Bishop Perry’s Crozier: The Wild Goose & The Rich Young Man


Dick Flowers and his spouse Mary Buschell are goat herders and cheesemakers. They live in Maple City, Michigan on their farm, Spruce Hill.

Dick was one of Bonnie’s earliest paddling mentors. More than 22 years ago he made her first wooden kayak paddle. Bonnie asked him to create her crozier because of their long friendship, his love for all things outside and his deep roots in Michigan.

Her traveling crozier will be adorned with a wild goose and Celtic knots. The following sermon gives you an idea why both Bonnie and Dick thought it would be very important to have a wild goose to travel with her for every visitation.


Scroll to the end of this post to find photos of the crozier as it was being crafted.

The Wild Goose & the Rich Young Man

October 11, 2009
Bonnie A. Perry

I propose to show—that we just don’t own it so that those hearing this sermon will relax into knowing its not about what we do and what we have but rather about who we are in relation to Jesus Christ.

Good Morning!

So, it turns out—its not ours and it never will be.

And I’m sticking with that.

The rich young man-earnest, faithful, pragmatic. He says to Jesus, “Good teacher, what must I do to inherit eternal life?” What’s it gonna take for me to be saved? Jesus replies, “You know the deal. Keep the commandments—don’t commit adultery, don’t steal, don’t lie, keep the Sabbath, don’t defraud, honor your mother and your father.”

You can see it in his eye, how his intent stare relaxes. And you can hear it in his voice, the urgency abates. “Hey, hey,” the man is thinking, “I may be okay with this.”

“Good teacher I have done all of that since I was a child. I have done just that.” And you know he is smiling now, shaking his head. He doesn’t have to hunt this one down. He doesn’t have to plot and plan, practice and rehearse.

His wardrobe is fine. He’s okay. He’s gonna inherit eternal life because it requires nothing more than that which he’s been doing all along. .All of that knowledge flies across the synapses of his brain and endorphins of well-being flood the capillaries of his heart.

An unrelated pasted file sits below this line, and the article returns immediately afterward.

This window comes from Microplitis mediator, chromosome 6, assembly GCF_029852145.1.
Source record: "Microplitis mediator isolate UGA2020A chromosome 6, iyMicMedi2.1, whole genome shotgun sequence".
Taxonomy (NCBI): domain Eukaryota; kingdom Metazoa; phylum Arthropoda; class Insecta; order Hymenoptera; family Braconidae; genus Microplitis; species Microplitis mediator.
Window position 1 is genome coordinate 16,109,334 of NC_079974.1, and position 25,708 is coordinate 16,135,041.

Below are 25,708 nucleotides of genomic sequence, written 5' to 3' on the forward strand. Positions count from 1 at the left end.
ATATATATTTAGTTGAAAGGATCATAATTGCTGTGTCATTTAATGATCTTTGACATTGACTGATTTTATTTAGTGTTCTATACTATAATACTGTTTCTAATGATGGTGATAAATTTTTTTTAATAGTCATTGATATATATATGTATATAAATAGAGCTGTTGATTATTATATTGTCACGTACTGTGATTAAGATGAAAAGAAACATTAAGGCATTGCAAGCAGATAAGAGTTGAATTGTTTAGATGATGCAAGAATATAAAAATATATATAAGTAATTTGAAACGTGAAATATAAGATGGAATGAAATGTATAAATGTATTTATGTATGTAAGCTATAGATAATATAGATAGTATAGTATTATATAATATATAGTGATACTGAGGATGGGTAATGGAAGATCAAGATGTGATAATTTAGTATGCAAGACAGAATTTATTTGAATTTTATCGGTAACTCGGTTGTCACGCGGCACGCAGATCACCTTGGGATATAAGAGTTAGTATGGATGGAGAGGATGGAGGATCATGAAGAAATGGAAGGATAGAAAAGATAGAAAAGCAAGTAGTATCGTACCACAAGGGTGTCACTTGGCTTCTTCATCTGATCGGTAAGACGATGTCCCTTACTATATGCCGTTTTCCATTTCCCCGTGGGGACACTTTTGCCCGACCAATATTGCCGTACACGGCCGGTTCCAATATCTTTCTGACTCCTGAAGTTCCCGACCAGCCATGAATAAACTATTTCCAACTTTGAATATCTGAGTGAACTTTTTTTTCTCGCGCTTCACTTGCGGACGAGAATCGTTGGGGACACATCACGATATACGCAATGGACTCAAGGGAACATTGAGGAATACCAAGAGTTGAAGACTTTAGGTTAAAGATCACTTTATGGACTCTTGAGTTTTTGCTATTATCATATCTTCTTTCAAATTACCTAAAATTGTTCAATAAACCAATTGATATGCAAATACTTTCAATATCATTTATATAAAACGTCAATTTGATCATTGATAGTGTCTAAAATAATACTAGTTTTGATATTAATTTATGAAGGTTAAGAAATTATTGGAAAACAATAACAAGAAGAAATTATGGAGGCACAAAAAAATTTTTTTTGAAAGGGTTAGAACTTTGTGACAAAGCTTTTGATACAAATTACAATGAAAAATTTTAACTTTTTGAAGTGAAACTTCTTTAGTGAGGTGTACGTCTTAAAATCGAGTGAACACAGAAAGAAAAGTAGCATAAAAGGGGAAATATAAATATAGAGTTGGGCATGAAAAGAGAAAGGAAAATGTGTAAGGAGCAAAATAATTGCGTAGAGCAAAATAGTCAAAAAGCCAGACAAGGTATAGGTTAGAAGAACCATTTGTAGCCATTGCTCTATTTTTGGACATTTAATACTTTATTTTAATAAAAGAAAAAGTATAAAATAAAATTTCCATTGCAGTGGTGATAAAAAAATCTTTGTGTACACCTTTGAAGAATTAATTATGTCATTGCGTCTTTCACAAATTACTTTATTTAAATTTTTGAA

He is flush—he is good. And then… And then….

Jesus says, looking at him and loving him, “There’s just one thing—go, sell what you own and give the money to the poor, and you will have treasure in heaven; then come follow me.”

“Let it all go. Give it away, sell it at a loss. Give your money to the fellow who is selling Streetwise and then come and follow me.”

His breath quickens, his pupils dilate, his skin gets a little clammy. “But that’s what I have. But that’s who I am, it’s how I know I’m okay. Letting go of that is separating the marrow from the bone. You can do it, but you can’t stand up after.

So being the pragmatist, our man, the one I bear the most resemblance to of all the gospel characters—our man—my man–your man—turns and walks away. Because that’s just not gonna happen. He’s a pragmatist and what Jesus has just said is not so practical. Metaphor maybe, hyperbole perhaps, poetic license, for sure. But for real? How will he survive? How will he know who he is if he doesn’t have those things that assure him that he matters?

This past summer, amid my kayaking travels, I did something different. I branched out. I got serious about learning to paddle a canoe. Something I had done little to none of before this past May. Certainly, I had suffered through high school river trips in ungainly, wallowing, aluminum workhorses, plodding down algae-filled rivers, but never had I been serious about a canoe.

But, because the British Canoe Union has now decreed that people who teach kayaking must also be proficient in canoeing, I set aside some time to discern some of the basics. A dear, dear friend of mine who lives in the northern part of Michigan is a fabulous canoeist.